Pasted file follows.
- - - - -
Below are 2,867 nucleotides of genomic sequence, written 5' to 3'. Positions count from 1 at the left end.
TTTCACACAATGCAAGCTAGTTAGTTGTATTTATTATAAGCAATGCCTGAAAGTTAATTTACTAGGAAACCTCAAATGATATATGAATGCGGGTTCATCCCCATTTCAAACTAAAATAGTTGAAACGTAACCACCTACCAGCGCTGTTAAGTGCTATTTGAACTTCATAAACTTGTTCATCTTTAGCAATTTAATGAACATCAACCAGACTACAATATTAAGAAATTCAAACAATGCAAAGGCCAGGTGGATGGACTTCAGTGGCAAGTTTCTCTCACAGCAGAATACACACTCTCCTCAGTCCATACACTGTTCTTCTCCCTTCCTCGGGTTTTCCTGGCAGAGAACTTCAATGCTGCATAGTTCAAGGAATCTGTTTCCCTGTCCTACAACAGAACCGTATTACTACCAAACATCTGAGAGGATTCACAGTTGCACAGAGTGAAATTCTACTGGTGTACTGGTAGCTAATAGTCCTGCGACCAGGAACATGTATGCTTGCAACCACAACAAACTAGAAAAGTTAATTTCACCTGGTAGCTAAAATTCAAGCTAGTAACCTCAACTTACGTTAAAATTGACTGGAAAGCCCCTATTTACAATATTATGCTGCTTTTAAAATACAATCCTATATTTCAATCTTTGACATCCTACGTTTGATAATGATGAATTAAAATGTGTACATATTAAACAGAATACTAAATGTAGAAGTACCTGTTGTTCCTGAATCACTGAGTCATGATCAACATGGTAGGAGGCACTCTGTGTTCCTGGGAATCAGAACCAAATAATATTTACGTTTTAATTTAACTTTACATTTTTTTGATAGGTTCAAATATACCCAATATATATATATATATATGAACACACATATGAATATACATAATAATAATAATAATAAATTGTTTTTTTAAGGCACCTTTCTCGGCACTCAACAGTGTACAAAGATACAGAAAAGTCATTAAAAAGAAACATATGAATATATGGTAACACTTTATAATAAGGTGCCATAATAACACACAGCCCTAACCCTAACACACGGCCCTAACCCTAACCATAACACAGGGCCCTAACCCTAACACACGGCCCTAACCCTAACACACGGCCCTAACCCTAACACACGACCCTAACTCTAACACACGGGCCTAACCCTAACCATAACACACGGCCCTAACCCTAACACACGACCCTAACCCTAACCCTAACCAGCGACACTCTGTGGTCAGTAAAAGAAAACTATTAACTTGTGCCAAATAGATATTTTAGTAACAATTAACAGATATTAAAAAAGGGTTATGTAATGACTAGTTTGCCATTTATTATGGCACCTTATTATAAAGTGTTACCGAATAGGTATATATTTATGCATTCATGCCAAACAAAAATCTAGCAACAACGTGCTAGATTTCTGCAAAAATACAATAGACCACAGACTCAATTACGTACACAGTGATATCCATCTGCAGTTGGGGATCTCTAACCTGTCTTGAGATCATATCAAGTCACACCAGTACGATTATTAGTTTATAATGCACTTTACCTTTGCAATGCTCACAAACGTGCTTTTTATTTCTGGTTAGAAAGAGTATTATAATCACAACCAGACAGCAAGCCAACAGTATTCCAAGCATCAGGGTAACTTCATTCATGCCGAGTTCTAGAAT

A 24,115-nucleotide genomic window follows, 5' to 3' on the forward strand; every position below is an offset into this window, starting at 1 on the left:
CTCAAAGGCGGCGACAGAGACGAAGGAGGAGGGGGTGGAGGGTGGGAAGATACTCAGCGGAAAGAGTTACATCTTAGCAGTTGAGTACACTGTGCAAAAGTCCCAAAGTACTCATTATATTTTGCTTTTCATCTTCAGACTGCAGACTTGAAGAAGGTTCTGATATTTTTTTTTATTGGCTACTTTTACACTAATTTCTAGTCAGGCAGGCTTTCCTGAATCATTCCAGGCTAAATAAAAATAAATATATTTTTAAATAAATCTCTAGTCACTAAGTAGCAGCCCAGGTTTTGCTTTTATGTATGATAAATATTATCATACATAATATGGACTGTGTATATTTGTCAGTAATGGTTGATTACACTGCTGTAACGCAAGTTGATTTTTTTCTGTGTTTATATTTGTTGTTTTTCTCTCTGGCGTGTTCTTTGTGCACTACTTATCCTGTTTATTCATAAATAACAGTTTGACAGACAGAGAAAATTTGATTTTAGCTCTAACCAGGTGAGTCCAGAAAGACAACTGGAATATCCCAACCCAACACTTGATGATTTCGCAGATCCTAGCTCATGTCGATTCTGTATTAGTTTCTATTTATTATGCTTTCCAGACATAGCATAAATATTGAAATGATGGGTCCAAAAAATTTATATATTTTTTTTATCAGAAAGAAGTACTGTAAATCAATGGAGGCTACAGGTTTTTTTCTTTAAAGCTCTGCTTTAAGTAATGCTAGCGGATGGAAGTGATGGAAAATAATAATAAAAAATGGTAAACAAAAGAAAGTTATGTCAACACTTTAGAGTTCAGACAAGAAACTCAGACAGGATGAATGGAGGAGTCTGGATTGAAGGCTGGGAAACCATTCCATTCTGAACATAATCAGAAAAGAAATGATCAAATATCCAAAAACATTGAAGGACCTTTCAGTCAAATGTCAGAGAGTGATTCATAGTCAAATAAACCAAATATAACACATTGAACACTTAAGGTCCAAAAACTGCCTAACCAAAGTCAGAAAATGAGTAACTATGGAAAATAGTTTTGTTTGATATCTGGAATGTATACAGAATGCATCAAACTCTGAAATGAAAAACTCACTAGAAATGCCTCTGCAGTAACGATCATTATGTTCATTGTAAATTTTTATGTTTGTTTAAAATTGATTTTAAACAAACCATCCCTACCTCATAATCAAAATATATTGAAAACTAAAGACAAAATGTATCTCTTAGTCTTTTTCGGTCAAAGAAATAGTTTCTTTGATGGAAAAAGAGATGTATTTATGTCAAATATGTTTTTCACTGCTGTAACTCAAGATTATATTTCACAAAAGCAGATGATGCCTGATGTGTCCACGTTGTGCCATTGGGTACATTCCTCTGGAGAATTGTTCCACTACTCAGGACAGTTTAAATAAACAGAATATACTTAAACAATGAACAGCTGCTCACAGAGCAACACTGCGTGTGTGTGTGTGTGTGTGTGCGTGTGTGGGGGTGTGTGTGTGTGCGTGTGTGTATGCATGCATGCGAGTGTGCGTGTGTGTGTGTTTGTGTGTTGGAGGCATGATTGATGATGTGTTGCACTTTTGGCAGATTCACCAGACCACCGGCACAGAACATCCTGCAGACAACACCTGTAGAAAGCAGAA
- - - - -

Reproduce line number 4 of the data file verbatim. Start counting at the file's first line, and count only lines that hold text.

CTCAAAGGCGGCGACAGAGACGAAGGAGGAGGGGGTGGAGGGTGGGAAGATACTCAGCGGAAAGAGTTACATCTTAGCAGTTGAGTACACTGTGCAAAAGTCCCAAAGTACTCATTATATTTTGCTTTTCATCTTCAGACTGCAGACTTGAAGAAGGTTCTGATATTTTTTTTTATTGGCTACTTTTACACTAATTTCTAGTCAGGCAGGCTTTCCTGAATCATTCCAGGCTAAATAAAAATAAATATATTTTTAAATAAATCTCTAGTCACTAAGTAGCAGCCCAGGTTTTGCTTTTATGTATGATAAATATTATCATACATAATATGGACTGTGTATATTTGTCAGTAATGGTTGATTACACTGCTGTAACGCAAGTTGATTTTTTTCTGTGTTTATATTTGTTGTTTTTCTCTCTGGCGTGTTCTTTGTGCACTACTTATCCTGTTTATTCATAAATAACAGTTTGACAGACAGAGAAAATTTGATTTTAGCTCTAACCAGGTGAGTCCAGAAAGACAACTGGAATATCCCAACCCAACACTTGATGATTTCGCAGATCCTAGCTCATGTCGATTCTGTATTAGTTTCTATTTATTATGCTTTCCAGACATAGCATAAATATTGAAATGATGGGTCCAAAAAATTTATATATTTTTTTTATCAGAAAGAAGTACTGTAAATCAATGGAGGCTACAGGTTTTTTTCTTTAAAGCTCTGCTTTAAGTAATGCTAGCGGATGGAAGTGATGGAAAATAATAATAAAAAATGGTAAACAAAAGAAAGTTATGTCAACACTTTAGAGTTCAGACAAGAAACTCAGACAGGATGAATGGAGGAGTCTGGATTGAAGGCTGGGAAACCATTCCATTCTGAACATAATCAGAAAAGAAATGATCAAATATCCAAAAACATTGAAGGACCTTTCAGTCAAATGTCAGAGAGTGATTCATAGTCAAATAAACCAAATATAACACATTGAACACTTAAGGTCCAAAAACTGCCTAACCAAAGTCAGAAAATGAGTAACTATGGAAAATAGTTTTGTTTGATATCTGGAATGTATACAGAATGCATCAAACTCTGAAATGAAAAACTCACTAGAAATGCCTCTGCAGTAACGATCATTATGTTCATTGTAAATTTTTATGTTTGTTTAAAATTGATTTTAAACAAACCATCCCTACCTCATAATCAAAATATATTGAAAACTAAAGACAAAATGTATCTCTTAGTCTTTTTCGGTCAAAGAAATAGTTTCTTTGATGGAAAAAGAGATGTATTTATGTCAAATATGTTTTTCACTGCTGTAACTCAAGATTATATTTCACAAAAGCAGATGATGCCTGATGTGTCCACGTTGTGCCATTGGGTACATTCCTCTGGAGAATTGTTCCACTACTCAGGACAGTTTAAATAAACAGAATATACTTAAACAATGAACAGCTGCTCACAGAGCAACACTGCGTGTGTGTGTGTGTGTGTGTGCGTGTGTGGGGGTGTGTGTGTGTGCGTGTGTGTATGCATGCATGCGAGTGTGCGTGTGTGTGTGTTTGTGTGTTGGAGGCATGATTGATGATGTGTTGCACTTTTGGCAGATTCACCAGACCACCGGCACAGAACATCCTGCAGACAACACCTGTAGAAAGCAGAA